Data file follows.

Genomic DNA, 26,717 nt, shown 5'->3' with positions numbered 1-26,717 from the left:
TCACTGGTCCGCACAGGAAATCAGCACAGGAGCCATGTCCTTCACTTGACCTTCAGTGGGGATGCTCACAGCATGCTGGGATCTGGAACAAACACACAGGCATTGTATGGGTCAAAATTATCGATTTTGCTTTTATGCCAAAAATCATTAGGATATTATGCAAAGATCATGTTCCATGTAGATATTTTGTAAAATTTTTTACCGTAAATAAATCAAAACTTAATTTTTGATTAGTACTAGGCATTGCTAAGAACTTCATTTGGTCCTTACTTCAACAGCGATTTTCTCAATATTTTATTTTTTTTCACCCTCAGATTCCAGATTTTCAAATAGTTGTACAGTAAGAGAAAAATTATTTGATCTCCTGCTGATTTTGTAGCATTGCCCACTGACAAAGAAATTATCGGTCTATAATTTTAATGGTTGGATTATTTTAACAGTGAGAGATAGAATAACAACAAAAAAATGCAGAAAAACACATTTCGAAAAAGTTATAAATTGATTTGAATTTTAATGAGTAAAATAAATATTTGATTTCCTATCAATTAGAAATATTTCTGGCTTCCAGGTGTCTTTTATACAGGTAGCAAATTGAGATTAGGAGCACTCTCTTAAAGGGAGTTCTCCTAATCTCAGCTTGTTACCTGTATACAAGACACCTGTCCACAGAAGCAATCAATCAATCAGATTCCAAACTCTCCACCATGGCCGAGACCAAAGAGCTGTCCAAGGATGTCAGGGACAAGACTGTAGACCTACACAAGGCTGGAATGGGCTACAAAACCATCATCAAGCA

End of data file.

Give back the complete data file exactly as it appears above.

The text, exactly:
Genomic DNA, 26,717 nt, shown 5'->3' with positions numbered 1-26,717 from the left:
TCACTGGTCCGCACAGGAAATCAGCACAGGAGCCATGTCCTTCACTTGACCTTCAGTGGGGATGCTCACAGCATGCTGGGATCTGGAACAAACACACAGGCATTGTATGGGTCAAAATTATCGATTTTGCTTTTATGCCAAAAATCATTAGGATATTATGCAAAGATCATGTTCCATGTAGATATTTTGTAAAATTTTTTACCGTAAATAAATCAAAACTTAATTTTTGATTAGTACTAGGCATTGCTAAGAACTTCATTTGGTCCTTACTTCAACAGCGATTTTCTCAATATTTTATTTTTTTTCACCCTCAGATTCCAGATTTTCAAATAGTTGTACAGTAAGAGAAAAATTATTTGATCTCCTGCTGATTTTGTAGCATTGCCCACTGACAAAGAAATTATCGGTCTATAATTTTAATGGTTGGATTATTTTAACAGTGAGAGATAGAATAACAACAAAAAAATGCAGAAAAACACATTTCGAAAAAGTTATAAATTGATTTGAATTTTAATGAGTAAAATAAATATTTGATTTCCTATCAATTAGAAATATTTCTGGCTTCCAGGTGTCTTTTATACAGGTAGCAAATTGAGATTAGGAGCACTCTCTTAAAGGGAGTTCTCCTAATCTCAGCTTGTTACCTGTATACAAGACACCTGTCCACAGAAGCAATCAATCAATCAGATTCCAAACTCTCCACCATGGCCGAGACCAAAGAGCTGTCCAAGGATGTCAGGGACAAGACTGTAGACCTACACAAGGCTGGAATGGGCTACAAAACCATCATCAAGCA